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Processed Foods: The Good, The Bad, and The Ugly

While not all food that comes from a package is unhealthy, eating a diet full of heavily processed goodies is linked to a number of health concerns. Reading the Nutrition labels on processed foods is especially important, as many are missing important nutrients or have some unsavory added ingredients. In some cases, however, lightly processed foods may be preferable to their fresh counterparts. Meaning, processed foods aren’t the goto item to kick out of your diet.

What is processed food?

Processing occurs any time you alter a food's original form. This includes cooking, freezing, chopping, fortifying and fermenting. Lightly processed foods such as frozen, unseasoned vegetables don't pose any health concerns -- in fact, freezing produce preserves some of the nutrient content. That said, heavily processed foods laden with fat, salt and sugar -- such as deli meats, cheesy crackers and frozen pizza -- may cause health problems when consumed regularly. In addition, processing techniques such as canning, dehydrating and cooking may cause foods to lose vitamin C, B vitamins and other important nutrients.

Digestion Issues

During refined-grain processing, food makers remove the bran and germ of the grain, leaving only the starchy endosperm. The removed portions are high in fiber, while the endosperm is not. Because fiber aids in digestion, a diet rich in refined grains from white bread, white rice and white pasta may lead to constipation. In addition, low-fiber diets may be linked to diverticulosis, a condition in which small pouches form in the colon. In some cases, these pouches become infected and inflamed, requiring medical treatment. For healthy digestion, choose whole-wheat bread, brown rice and oatmeal instead of refined grains.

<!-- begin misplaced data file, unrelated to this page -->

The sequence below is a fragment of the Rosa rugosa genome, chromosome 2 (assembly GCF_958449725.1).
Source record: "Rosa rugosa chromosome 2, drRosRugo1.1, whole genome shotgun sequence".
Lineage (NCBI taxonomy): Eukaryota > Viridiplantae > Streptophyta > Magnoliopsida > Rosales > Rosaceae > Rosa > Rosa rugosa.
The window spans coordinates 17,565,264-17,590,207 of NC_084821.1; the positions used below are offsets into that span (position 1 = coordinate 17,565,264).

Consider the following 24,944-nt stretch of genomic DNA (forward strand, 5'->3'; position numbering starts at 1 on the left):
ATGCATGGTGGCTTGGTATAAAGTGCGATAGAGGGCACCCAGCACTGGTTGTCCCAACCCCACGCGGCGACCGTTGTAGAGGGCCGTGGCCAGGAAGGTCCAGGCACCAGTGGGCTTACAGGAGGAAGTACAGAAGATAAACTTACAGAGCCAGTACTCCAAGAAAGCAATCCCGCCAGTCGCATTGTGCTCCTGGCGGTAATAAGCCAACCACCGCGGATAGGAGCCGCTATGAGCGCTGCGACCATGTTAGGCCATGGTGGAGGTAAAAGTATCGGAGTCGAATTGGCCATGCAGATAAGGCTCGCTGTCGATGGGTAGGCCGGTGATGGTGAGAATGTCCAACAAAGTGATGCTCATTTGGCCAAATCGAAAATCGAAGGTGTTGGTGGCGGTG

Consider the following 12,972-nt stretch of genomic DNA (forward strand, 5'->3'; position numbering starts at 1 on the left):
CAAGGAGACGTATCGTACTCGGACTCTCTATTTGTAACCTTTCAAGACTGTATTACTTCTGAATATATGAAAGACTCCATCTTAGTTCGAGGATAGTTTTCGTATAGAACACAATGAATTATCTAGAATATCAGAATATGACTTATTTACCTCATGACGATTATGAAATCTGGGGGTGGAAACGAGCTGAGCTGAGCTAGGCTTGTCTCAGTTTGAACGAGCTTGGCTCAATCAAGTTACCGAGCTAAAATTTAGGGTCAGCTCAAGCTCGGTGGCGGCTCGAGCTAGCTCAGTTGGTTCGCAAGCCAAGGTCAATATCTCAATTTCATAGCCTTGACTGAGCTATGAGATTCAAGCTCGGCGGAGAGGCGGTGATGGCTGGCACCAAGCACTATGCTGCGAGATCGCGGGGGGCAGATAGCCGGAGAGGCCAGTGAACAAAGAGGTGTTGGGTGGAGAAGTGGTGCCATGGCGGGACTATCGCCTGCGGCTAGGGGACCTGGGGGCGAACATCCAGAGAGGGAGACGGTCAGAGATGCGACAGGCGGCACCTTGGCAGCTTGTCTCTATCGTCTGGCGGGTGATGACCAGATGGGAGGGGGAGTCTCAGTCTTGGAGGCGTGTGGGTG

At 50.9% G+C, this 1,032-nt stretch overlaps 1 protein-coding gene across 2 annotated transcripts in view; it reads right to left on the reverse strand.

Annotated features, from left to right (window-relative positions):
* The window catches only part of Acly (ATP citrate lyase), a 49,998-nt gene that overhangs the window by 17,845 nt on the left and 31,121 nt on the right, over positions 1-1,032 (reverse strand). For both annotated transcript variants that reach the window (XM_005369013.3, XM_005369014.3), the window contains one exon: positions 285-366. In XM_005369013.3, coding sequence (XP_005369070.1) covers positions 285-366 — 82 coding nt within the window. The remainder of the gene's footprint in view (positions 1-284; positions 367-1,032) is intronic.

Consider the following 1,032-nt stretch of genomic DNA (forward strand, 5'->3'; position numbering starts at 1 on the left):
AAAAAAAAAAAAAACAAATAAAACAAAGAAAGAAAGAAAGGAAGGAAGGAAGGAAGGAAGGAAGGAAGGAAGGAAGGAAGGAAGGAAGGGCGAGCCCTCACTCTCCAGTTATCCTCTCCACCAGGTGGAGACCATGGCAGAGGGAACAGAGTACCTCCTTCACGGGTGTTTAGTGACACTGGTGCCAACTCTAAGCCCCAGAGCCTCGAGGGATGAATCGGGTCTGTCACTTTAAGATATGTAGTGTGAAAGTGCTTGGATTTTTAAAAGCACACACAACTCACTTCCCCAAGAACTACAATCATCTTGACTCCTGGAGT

Sodium Influx

Most Americans consume far more sodium than they need, mainly from processed and restaurant-prepared foods. High-sodium diets are linked to high blood pressure, possibly increasing the risk of heart disease and stroke. Most people should get no more than 2,300 milligrams of sodium per day, and those with higher risk of cardiovascular disease should get no more than 1,500 milligrams of sodium per day. To help curb sodium intake, look for the term "low-sodium" when choosing processed foods.

Unwanted Gains

Research shows that diets rich in processed meats, refined grains and sugar-sweetened foods are more likely to lead to obesity than diets based on whole grains, fruits and vegetables, according to Harvard School of Public Health. Obesity increases the risk of heart attack, stroke, arthritis, Type 2 diabetes and certain types of cancer. Therefore, avoiding refined and heavily processed foods may help you maintain a healthy weight and possibly reduce your risk of chronic disease.


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